Johns Hopkins Athletics partners with Sparta Science for data-based sport performance tracking

Using AI and smart tech, the partnership will provide baseline metrics and movement recommendations to improve athletic performance and reduce injuries

Athletes use the Sparta Science interface

Credit: Courtesy of Sparta Science

Through a new partnership with industry leader Sparta Science, Johns Hopkins University's 24 varsity athletic programs and more than 600 student-athletes will receive cutting-edge support using data-driven insights that will improve athletic performance and reduce the impact of musculoskeletal injuries.

"As we further develop the services and support we provide our student-athletes in the areas of sport performance, wellness, and strength and conditioning, we were looking for a way to streamline data on each individual that would help us to allow them to optimize their own performance," said Jennifer S. Baker, director of athletics and recreation for Johns Hopkins. "Sparta Science's unique platform has a demonstrated record of providing exactly those services to college and professional athletic programs, as well as to the military. Our Sport Performance team, led by Erin Long, will utilize Sparta's technology, along with our traditional forms of treatment and programming within Sports Medicine and Strength and Conditioning, to ensure every Johns Hopkins student-athlete is prepared to compete at their optimum level."

Leveraging the power of machine learning, Sparta's Movement Health Platform captures an individual's movement data in minutes, assesses performance and risk of injury, then provides intelligent, personalized movement guidance to improve performance and accelerate rehabilitation. Elite and conventional armed forces, sports organizations, and healthcare organizations use Sparta Science's Force Plate Machine Learning as a solution to increase availability and reduce injuries at speed and scale.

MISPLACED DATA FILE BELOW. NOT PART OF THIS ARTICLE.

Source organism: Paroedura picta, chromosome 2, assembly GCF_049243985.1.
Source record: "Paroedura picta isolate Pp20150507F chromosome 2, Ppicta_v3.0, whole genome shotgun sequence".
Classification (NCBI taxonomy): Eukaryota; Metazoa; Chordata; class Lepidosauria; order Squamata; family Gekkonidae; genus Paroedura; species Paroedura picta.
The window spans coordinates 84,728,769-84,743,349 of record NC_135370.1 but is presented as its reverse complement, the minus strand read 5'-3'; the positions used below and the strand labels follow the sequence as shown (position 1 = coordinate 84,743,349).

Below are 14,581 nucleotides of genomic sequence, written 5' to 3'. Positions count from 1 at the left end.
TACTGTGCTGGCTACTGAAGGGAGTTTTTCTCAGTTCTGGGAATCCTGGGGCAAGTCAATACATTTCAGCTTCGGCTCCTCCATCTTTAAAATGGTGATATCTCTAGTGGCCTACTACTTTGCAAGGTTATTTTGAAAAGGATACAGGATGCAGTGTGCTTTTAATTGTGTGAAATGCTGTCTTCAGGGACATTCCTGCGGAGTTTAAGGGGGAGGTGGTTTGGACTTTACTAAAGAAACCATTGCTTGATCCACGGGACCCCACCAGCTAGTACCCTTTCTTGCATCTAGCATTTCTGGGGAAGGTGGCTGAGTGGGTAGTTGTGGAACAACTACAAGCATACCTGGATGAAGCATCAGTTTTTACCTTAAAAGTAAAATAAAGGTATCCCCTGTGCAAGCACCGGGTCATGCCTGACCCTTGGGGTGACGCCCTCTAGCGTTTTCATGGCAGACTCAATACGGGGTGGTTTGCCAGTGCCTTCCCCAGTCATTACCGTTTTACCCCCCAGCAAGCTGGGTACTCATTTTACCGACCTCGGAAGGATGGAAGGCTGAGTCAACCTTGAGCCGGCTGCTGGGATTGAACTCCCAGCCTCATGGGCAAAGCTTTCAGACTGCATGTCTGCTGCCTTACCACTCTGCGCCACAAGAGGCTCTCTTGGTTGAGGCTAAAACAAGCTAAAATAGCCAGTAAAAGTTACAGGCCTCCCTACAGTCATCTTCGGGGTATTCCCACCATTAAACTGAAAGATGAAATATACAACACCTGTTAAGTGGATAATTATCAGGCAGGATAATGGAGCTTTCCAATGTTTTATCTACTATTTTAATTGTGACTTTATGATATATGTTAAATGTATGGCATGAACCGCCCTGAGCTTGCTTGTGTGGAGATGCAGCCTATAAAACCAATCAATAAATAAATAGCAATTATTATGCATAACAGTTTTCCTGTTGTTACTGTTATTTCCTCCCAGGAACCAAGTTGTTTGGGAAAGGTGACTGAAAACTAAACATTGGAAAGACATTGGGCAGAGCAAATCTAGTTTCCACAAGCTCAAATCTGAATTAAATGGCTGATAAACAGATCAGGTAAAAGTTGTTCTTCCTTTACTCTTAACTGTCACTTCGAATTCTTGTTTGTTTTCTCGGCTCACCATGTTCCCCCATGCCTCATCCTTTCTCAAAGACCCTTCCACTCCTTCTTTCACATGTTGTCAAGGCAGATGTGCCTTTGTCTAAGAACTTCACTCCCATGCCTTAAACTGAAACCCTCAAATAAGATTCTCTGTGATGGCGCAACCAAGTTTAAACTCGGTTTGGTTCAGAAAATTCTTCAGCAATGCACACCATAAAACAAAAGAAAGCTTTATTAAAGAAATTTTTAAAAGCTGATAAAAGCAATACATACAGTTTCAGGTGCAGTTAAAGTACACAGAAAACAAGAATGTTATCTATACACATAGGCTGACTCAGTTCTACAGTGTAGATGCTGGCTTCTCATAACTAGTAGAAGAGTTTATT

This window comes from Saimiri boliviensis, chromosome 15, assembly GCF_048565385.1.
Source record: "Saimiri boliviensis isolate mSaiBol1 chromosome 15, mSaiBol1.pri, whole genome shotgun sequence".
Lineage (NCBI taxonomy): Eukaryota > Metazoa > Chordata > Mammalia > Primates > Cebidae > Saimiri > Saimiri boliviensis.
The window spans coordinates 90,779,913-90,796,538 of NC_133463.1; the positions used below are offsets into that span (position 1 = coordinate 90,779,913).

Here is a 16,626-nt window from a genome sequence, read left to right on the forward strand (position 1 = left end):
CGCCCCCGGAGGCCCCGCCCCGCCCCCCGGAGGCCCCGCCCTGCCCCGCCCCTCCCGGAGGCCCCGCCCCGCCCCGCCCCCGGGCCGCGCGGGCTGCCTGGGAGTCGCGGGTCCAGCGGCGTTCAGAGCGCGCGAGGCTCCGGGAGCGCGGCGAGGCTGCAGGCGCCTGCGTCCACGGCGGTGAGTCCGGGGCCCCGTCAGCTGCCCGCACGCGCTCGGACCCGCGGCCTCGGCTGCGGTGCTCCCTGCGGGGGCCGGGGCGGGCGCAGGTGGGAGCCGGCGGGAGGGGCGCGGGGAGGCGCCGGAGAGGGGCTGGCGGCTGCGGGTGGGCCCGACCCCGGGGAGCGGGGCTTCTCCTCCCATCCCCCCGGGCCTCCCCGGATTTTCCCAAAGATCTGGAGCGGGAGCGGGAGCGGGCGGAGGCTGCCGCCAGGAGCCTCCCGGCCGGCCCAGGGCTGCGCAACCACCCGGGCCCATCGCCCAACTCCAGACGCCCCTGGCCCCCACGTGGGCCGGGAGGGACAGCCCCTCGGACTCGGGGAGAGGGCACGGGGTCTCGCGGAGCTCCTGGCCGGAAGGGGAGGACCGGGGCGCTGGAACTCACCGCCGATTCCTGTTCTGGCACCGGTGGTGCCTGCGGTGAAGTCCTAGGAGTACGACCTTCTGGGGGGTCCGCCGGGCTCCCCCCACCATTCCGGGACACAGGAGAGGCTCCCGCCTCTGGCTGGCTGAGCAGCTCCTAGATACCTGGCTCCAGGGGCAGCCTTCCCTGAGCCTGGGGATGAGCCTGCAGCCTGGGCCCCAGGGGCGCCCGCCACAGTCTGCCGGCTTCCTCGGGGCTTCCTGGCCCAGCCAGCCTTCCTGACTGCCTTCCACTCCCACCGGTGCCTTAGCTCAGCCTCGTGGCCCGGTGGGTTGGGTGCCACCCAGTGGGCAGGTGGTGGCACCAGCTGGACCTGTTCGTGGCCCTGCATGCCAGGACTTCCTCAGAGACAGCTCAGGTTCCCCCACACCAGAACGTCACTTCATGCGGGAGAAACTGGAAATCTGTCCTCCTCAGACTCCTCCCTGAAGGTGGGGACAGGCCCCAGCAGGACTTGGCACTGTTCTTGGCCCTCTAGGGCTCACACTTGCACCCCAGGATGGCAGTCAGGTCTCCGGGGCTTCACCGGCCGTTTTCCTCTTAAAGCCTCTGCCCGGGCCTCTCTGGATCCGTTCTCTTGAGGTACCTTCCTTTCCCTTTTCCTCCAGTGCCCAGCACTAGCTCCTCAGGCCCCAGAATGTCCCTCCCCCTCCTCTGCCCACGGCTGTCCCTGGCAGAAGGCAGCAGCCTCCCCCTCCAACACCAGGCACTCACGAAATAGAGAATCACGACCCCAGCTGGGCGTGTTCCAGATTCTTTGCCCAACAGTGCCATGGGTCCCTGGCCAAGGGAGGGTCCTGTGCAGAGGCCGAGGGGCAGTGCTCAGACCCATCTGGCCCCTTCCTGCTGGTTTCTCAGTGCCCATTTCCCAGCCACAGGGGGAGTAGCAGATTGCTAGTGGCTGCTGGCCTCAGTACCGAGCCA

"We're thrilled to partner with Johns Hopkins, an institution with an amazing history of athletics and innovation in medicine and research, to ensure every student-athlete and staff member have data to help them perform at their best," says Sparta Science CEO Phil Wagner. "At Sparta Science, our core mission is to 'help the world move better.' We want to be a continued resource and support for Long and her team, helping to protect student-athletes from injuries while performing and feeling their very best."

How it works

The technology relies on simple movement scans on a high-fidelity force plate that captures real-time ground reaction forces when users move. Through a combination of machine learning models and biomechanical analyses, the data is transformed into a set of Movement Health metrics and injury risk and performance scores.

Each Johns Hopkins student-athlete will be scanned at the start of the year to provide a baseline reading; this baseline will provide a starting point for data collection for Long and her team of fully-trained staff members.

Individualized activity and exercise recommendations are generated based on the metrics and scores derived from these scans. Individuals are guided through intelligent movement plans that adjust to actual progress. The Johns Hopkins Sport Performance staff will be able to assign and track personalized workout plans built using machine learning analysis across historically captured data points and validated to improve performance and reduce the risk of injury.

With the baseline and continuing data collection, Long and her Sport Performance team will identify areas for early corrective intervention. By aggregating and displaying team performance and readiness trends, the staff will be able to quickly hone in on individuals who need attention. Drillable individual, team, and organizational reporting enables cross organization communication using an objective single-source tracking and reporting system.

The University of Oregon; University of California, Los Angeles; Louisiana State University, University of Louisville, and Auburn University are a few of Sparta's other collegiate partners, while the United States Army, Marine Corps, and Air Force have also utilized the technology to enhance their recruiting and physical training.